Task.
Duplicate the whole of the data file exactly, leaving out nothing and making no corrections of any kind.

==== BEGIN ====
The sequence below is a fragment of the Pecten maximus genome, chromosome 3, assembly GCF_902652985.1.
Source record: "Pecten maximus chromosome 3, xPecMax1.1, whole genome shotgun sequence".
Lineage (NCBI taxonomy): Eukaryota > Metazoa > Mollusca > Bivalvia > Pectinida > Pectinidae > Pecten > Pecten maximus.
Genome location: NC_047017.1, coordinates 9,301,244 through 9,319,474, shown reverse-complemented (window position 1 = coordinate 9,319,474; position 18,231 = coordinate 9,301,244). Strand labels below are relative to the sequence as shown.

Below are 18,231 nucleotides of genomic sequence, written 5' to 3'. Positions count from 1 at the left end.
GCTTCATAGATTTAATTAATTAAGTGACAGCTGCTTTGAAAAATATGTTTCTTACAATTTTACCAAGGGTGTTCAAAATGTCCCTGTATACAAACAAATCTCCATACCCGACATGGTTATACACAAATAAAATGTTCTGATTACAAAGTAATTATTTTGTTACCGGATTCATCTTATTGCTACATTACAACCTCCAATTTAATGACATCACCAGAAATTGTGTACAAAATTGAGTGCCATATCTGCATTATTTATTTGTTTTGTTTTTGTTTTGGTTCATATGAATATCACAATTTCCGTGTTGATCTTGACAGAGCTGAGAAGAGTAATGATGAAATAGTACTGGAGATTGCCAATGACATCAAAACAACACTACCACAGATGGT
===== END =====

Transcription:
The sequence below is a fragment of the Pecten maximus genome, chromosome 3, assembly GCF_902652985.1.
Source record: "Pecten maximus chromosome 3, xPecMax1.1, whole genome shotgun sequence".
Lineage (NCBI taxonomy): Eukaryota > Metazoa > Mollusca > Bivalvia > Pectinida > Pectinidae > Pecten > Pecten maximus.
Genome location: NC_047017.1, coordinates 9,301,244 through 9,319,474, shown reverse-complemented (window position 1 = coordinate 9,319,474; position 18,231 = coordinate 9,301,244). Strand labels below are relative to the sequence as shown.

Below are 18,231 nucleotides of genomic sequence, written 5' to 3'. Positions count from 1 at the left end.
GCTTCATAGATTTAATTAATTAAGTGACAGCTGCTTTGAAAAATATGTTTCTTACAATTTTACCAAGGGTGTTCAAAATGTCCCTGTATACAAACAAATCTCCATACCCGACATGGTTATACACAAATAAAATGTTCTGATTACAAAGTAATTATTTTGTTACCGGATTCATCTTATTGCTACATTACAACCTCCAATTTAATGACATCACCAGAAATTGTGTACAAAATTGAGTGCCATATCTGCATTATTTATTTGTTTTGTTTTTGTTTTGGTTCATATGAATATCACAATTTCCGTGTTGATCTTGACAGAGCTGAGAAGAGTAATGATGAAATAGTACTGGAGATTGCCAATGACATCAAAACAACACTACCACAGATGGT